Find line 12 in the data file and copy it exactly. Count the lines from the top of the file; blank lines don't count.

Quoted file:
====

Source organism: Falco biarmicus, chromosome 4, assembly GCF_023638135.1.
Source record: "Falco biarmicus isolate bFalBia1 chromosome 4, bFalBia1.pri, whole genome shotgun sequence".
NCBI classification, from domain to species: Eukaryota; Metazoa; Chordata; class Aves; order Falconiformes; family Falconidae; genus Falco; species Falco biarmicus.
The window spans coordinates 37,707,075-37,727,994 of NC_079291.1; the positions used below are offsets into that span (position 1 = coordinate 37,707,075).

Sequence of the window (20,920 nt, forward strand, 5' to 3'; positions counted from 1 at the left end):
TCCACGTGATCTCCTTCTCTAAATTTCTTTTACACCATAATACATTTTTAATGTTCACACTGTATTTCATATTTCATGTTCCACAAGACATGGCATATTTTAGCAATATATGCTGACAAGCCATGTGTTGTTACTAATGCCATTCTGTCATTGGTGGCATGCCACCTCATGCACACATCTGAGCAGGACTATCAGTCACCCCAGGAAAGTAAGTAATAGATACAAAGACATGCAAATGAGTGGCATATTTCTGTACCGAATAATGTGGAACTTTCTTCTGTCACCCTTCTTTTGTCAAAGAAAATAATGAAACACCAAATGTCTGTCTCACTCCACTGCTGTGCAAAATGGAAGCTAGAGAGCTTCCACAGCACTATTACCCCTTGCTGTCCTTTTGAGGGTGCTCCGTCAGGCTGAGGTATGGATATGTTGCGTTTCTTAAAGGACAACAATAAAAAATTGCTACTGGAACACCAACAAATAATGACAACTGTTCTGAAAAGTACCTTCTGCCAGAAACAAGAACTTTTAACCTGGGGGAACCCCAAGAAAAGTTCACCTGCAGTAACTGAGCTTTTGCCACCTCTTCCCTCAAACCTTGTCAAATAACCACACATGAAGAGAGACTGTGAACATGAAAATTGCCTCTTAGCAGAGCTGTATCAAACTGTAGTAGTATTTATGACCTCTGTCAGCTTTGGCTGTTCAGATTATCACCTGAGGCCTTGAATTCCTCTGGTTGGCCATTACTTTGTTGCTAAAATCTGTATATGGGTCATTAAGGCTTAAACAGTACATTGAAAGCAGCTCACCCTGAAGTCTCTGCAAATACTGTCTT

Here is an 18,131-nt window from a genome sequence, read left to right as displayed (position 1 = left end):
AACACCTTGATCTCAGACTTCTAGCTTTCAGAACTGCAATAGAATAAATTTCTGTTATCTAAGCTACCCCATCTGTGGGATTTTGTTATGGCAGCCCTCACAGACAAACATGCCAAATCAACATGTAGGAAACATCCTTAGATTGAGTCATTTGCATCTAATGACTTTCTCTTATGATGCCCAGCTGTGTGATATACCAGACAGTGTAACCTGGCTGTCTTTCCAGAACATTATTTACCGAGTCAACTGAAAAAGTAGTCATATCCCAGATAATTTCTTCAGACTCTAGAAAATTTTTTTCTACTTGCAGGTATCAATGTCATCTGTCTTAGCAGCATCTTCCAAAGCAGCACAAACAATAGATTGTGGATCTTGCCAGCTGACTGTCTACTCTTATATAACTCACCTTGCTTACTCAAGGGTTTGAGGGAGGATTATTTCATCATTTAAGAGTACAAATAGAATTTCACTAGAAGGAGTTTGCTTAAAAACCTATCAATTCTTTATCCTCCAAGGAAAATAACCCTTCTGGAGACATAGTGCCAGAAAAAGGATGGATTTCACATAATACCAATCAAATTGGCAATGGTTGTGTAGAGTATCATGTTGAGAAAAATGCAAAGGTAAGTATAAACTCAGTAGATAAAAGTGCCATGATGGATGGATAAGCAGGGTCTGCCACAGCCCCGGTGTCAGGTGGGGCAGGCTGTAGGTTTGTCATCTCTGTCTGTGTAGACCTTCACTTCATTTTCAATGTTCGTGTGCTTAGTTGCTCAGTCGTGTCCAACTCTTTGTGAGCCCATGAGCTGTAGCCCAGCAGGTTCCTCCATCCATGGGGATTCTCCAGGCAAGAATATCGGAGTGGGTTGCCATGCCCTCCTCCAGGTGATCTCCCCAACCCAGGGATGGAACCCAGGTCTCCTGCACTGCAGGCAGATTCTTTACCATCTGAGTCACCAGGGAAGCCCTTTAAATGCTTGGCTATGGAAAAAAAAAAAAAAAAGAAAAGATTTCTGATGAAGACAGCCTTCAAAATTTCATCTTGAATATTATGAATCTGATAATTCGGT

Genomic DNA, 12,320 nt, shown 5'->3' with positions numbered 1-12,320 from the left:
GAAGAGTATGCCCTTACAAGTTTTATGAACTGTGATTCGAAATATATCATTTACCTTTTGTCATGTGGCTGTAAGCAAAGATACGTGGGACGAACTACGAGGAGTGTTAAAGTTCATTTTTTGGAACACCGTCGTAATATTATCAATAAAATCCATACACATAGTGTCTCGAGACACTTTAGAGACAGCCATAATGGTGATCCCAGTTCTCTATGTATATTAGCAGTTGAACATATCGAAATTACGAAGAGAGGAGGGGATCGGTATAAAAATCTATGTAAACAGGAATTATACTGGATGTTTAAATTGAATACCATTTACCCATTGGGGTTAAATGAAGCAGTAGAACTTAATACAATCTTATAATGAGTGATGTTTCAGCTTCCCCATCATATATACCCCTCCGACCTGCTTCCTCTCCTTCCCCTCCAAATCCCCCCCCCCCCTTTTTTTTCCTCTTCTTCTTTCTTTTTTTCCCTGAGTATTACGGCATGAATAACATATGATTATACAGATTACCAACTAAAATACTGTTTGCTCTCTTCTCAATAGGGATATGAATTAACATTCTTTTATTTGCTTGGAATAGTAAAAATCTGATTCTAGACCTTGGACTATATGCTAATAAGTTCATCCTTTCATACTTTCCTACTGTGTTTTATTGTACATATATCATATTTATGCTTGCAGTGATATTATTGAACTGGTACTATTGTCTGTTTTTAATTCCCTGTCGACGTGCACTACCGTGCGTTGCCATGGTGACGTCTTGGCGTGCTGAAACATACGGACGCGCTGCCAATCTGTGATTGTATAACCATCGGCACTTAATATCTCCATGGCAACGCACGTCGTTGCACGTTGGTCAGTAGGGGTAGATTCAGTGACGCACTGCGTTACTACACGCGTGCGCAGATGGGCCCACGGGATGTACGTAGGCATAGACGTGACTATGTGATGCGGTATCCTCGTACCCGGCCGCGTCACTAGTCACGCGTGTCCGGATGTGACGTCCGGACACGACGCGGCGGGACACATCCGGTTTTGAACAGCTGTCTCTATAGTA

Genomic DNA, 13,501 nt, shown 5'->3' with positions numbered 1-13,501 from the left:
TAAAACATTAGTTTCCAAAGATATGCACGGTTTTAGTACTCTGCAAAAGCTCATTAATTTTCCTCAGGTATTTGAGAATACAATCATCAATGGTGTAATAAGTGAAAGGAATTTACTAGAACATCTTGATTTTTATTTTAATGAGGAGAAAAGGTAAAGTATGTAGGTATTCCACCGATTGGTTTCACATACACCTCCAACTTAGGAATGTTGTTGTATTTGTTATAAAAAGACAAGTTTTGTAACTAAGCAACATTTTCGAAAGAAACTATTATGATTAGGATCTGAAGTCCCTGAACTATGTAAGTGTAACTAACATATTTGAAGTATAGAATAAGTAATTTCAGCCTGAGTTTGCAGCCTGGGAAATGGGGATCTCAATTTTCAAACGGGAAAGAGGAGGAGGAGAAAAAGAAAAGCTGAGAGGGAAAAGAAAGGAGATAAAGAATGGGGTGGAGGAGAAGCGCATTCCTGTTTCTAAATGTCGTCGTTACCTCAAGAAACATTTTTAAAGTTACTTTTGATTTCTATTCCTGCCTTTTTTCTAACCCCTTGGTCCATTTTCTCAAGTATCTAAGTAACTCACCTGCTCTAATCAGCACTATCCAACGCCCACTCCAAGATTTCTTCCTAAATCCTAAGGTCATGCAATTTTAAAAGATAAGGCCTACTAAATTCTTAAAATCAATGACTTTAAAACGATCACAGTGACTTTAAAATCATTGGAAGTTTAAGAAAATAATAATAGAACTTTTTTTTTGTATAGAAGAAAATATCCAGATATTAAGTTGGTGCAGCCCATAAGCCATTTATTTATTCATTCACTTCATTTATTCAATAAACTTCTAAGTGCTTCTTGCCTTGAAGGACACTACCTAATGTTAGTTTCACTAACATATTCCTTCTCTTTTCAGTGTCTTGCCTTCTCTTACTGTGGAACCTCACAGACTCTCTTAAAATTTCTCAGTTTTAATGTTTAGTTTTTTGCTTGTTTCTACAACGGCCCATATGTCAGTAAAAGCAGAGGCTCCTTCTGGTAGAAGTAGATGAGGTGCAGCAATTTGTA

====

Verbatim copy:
TAAAACATTAGTTTCCAAAGATATGCACGGTTTTAGTACTCTGCAAAAGCTCATTAATTTTCCTCAGGTATTTGAGAATACAATCATCAATGGTGTAATAAGTGAAAGGAATTTACTAGAACATCTTGATTTTTATTTTAATGAGGAGAAAAGGTAAAGTATGTAGGTATTCCACCGATTGGTTTCACATACACCTCCAACTTAGGAATGTTGTTGTATTTGTTATAAAAAGACAAGTTTTGTAACTAAGCAACATTTTCGAAAGAAACTATTATGATTAGGATCTGAAGTCCCTGAACTATGTAAGTGTAACTAACATATTTGAAGTATAGAATAAGTAATTTCAGCCTGAGTTTGCAGCCTGGGAAATGGGGATCTCAATTTTCAAACGGGAAAGAGGAGGAGGAGAAAAAGAAAAGCTGAGAGGGAAAAGAAAGGAGATAAAGAATGGGGTGGAGGAGAAGCGCATTCCTGTTTCTAAATGTCGTCGTTACCTCAAGAAACATTTTTAAAGTTACTTTTGATTTCTATTCCTGCCTTTTTTCTAACCCCTTGGTCCATTTTCTCAAGTATCTAAGTAACTCACCTGCTCTAATCAGCACTATCCAACGCCCACTCCAAGATTTCTTCCTAAATCCTAAGGTCATGCAATTTTAAAAGATAAGGCCTACTAAATTCTTAAAATCAATGACTTTAAAACGATCACAGTGACTTTAAAATCATTGGAAGTTTAAGAAAATAATAATAGAACTTTTTTTTTGTATAGAAGAAAATATCCAGATATTAAGTTGGTGCAGCCCATAAGCCATTTATTTATTCATTCACTTCATTTATTCAATAAACTTCTAAGTGCTTCTTGCCTTGAAGGACACTACCTAATGTTAGTTTCACTAACATATTCCTTCTCTTTTCAGTGTCTTGCCTTCTCTTACTGTGGAACCTCACAGACTCTCTTAAAATTTCTCAGTTTTAATGTTTAGTTTTTTGCTTGTTTCTACAACGGCCCATATGTCAGTAAAAGCAGAGGCTCCTTCTGGTAGAAGTAGATGAGGTGCAGCAATTTGTA